Art by Julia Meolgrana
If you have about an hour or so, I wanted to plug several articles and a sermon. The sermon is from Matt Chandler. It is a message he gave during a chapel service at Southern Baptist Theological Seminary. There is both audio and video available. The message is walking through Hebrews Chapter 11 and into 12 to show what the Christian life is meant to consist of. This message blew me away. It’s about 40 minutes long, and I was almost crying at work by the end. It is a call to see the Fallenness of this world, the Beauty of its Savior, and our need to repent.
The main article I want to push now is an editorial from Patrol Magazine, a frequent subject and inspiration for posts on this blog. These weekly editorials are becoming a highlight of my week. They are always scathing critiques on Christian culture, but are written so intelligently, thoughtfully, and comprehensively, one cannot help but notice the dearth of such quality writing elsewhere in the Christian world. This particular editorial is about how Evangelicalism is dead — not only as a term, but as a movement altogether. Here’s a taste:
The growing collection of post-evangelicals is what the defensive, definitional evangelical fears the most, and could by itself explain the recent obsession with protecting the label. Surely many of the intelligent professors, students, writers and bloggers rushing to its defense have also felt the naggings of cognitive dissonance and the inkling that the world might make more sense if they abandoned some of their cultural presuppositions. But haggling over the details of theology provides a psuedo-intellectual haven from real-world questions, where evangelicals can exercise their minds without coming to any unsettling conclusions. And thus the cycle of definition and redefinition continues, providing endless diversion as it cuts deeper and deeper ruts into what was once known as the Christian dialogue.
The last two articles I want to mention are brief commentaries on Chandler’s message and Patrol’s editorial, both from the always dead-on and refreshing (though sometimes pessimistic) Internet Monk (a.k.a. “the iMonk”, a.k.a. Michael Spencer). Spencer is a teacher at a Christian High School in Southwestern Kentucky. He is a man with very real ministry experience and familiarity with Evangelicalism who talks and feels like many of us “angsty Christian twentysomethings”.
He has given me hope that we’re not crazy. I cannot tell you the encouragement it is to hear an older man with little hair making bad jokes similar to my Father’s who then turns around and puts into words the same emotions, perspectives, and frustrations with the world around us that I do. Knowing we all live in a perpetual historical pendulum going from one extreme to the other, I am constantly reevaluating myself to see if I’m just giving in to youthful arrogance. Spencer lets me see that there is a way to be dissatisfied with the Church as it is now that is tempered and informed by wisdom.
Okay, so what do all of these items have to do with one another? Well, my appreciation for the heart and ministry of Matt Chandler is well-known to those that know me, and there have been times it has gone a bit too far. But at the same time, the past couple of years has brought me to a place in my theology, ecclesiology, philosophy, and basic worldview that stands opposed to many of the “teams” that “claim” Chandler. This message reminded me that Chandler is not a “team” player. He is a pastor at heart that is sensitive to the world and the people around him and is fully capable of responding appropriately. His commitment is to Christ and nothing else.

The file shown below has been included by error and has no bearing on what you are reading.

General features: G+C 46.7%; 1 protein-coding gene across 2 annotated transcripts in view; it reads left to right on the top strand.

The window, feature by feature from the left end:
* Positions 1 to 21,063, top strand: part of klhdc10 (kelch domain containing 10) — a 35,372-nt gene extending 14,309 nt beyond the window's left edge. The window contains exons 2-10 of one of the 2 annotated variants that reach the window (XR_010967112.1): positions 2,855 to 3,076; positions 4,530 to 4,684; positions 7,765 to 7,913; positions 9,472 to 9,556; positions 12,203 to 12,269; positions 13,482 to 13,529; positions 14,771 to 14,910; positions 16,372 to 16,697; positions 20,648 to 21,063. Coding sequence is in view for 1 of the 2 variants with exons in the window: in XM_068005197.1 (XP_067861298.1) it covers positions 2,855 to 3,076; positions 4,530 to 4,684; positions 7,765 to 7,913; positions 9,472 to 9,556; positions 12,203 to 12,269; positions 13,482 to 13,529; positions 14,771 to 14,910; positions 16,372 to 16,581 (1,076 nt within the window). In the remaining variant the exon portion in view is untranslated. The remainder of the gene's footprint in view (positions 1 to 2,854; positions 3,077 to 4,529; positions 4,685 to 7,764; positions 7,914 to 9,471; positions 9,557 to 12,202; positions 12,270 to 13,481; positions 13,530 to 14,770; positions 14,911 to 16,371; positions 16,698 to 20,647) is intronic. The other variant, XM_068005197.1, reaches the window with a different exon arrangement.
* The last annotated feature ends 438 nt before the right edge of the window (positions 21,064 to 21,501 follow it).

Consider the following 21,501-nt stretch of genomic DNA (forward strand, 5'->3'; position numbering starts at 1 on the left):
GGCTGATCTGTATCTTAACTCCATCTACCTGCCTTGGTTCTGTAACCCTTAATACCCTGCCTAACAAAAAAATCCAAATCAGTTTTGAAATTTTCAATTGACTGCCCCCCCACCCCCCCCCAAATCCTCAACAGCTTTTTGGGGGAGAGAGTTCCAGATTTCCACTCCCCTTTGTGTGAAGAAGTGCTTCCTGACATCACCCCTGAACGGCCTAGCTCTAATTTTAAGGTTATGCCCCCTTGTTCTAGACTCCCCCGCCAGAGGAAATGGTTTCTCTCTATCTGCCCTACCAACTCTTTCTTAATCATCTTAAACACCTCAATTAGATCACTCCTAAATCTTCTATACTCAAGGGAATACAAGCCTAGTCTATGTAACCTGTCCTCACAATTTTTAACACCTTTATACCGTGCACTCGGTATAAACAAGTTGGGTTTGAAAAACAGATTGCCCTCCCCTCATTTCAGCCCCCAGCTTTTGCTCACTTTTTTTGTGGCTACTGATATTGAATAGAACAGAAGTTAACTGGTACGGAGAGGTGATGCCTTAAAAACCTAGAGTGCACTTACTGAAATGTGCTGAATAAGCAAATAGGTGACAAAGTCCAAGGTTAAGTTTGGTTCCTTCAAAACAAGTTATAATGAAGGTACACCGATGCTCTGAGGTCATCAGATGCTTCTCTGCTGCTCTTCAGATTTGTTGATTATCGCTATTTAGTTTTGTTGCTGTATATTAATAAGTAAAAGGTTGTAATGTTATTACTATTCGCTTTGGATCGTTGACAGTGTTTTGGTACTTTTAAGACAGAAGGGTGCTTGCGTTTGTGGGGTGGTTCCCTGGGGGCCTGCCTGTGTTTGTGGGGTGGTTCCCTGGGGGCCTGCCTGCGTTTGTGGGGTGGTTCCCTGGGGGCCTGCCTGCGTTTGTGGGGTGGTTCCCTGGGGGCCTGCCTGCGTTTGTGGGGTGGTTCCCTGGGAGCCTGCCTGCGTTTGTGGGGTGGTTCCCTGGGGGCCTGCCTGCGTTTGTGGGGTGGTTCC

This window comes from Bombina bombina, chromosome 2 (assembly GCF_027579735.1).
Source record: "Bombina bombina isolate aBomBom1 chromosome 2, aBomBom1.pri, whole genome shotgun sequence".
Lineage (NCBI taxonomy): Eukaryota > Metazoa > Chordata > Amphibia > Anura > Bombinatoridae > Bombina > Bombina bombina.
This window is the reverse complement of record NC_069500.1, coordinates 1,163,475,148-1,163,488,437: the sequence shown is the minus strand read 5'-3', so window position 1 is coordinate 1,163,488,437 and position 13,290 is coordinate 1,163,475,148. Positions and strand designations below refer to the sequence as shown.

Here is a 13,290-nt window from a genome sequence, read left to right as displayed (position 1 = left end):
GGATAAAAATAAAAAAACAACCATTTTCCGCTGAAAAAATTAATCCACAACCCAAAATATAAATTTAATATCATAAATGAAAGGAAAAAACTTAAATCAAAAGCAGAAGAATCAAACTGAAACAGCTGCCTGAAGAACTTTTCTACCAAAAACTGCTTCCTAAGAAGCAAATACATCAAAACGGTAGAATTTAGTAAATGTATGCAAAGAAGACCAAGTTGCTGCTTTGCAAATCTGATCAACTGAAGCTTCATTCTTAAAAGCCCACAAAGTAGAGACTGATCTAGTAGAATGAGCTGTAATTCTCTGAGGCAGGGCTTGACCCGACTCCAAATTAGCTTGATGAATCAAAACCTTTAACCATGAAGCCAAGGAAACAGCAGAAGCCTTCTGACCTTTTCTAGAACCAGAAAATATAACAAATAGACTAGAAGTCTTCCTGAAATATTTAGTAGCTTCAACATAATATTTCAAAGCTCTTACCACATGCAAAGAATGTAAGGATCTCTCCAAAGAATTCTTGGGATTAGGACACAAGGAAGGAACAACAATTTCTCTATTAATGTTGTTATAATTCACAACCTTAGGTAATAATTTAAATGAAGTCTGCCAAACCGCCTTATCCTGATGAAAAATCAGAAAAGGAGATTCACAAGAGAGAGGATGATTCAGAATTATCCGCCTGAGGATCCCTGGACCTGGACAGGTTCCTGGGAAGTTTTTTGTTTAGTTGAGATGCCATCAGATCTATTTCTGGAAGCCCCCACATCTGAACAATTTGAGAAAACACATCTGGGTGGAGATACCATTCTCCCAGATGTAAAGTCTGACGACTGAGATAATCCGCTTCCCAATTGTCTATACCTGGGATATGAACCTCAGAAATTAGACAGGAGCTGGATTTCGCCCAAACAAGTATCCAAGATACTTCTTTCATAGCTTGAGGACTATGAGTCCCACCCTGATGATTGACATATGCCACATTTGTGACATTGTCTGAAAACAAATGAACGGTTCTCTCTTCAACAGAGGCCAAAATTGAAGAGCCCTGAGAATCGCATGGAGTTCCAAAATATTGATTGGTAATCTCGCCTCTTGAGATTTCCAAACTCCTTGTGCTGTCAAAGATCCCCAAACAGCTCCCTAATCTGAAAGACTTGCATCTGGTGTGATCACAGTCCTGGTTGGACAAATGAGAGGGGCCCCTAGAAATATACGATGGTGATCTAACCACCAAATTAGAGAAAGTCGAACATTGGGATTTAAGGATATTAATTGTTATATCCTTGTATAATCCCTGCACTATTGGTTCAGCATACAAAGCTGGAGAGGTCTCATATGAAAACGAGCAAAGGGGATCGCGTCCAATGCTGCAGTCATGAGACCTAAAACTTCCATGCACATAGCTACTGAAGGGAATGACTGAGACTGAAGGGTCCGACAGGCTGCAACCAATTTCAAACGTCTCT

I believe he has seen these shifts happening in the world, the shifts highlighted by Patrol, and he has begun framing the Gospel and preaching for a post-evangelicalism context. I am very certain that on a good many theological issues, he is far more conservative than I would deem necessary or correct, but his recent emphasis on repentance, holiness, and a faith that actually does something (rather than just “knowing” it) is a much needed succor for a world steeped in confusion.
In the healthy and inevitable Christian theological pluralism and diversity that the near future has to hold, Chandler represents what thoughtful, nuanced men of faith can look like while still holding conservative theological values. Fundamentalists on the brink of a nervous breakdown and those that have left the church altogether because of those aforementioned Fundies need to see men like Chandler. One side can see that theological conservatism can stand in a far less dogmatic, angry, and political way; the other can see that those that still hold to these values don’t have to be hateful, biggotted, or entirely irrelevant to the world around them.
Evangelicalism will fall — it already is. The “coming Evangelical collapse” is a frequent topic of discussion for the Internet Monk. Hundreds of thousands (if not millions) of Evangelicals are on the brink of waking up one day to realize that Jesus contributes nothing unique to their life, leading them to abandon the enterprise altogether. Those of us that have fallen away from Evangelicalism (while still holding to historical Orthodoxy) and those that are still holding on, need men like Chandler and Eugene Peterson (also talked about in the iMonk article) who can show us what the new, thoughtful, tension-filled, and messy Christianity can look like.
They show us that though we are falling, and it is inevitable that it will hurt and we will break bones, it need not kill us. With a little rehab, and a little help from unexpected places forced upon us by necessity, we may yet be able to recover and limp to the finish line on to Glory.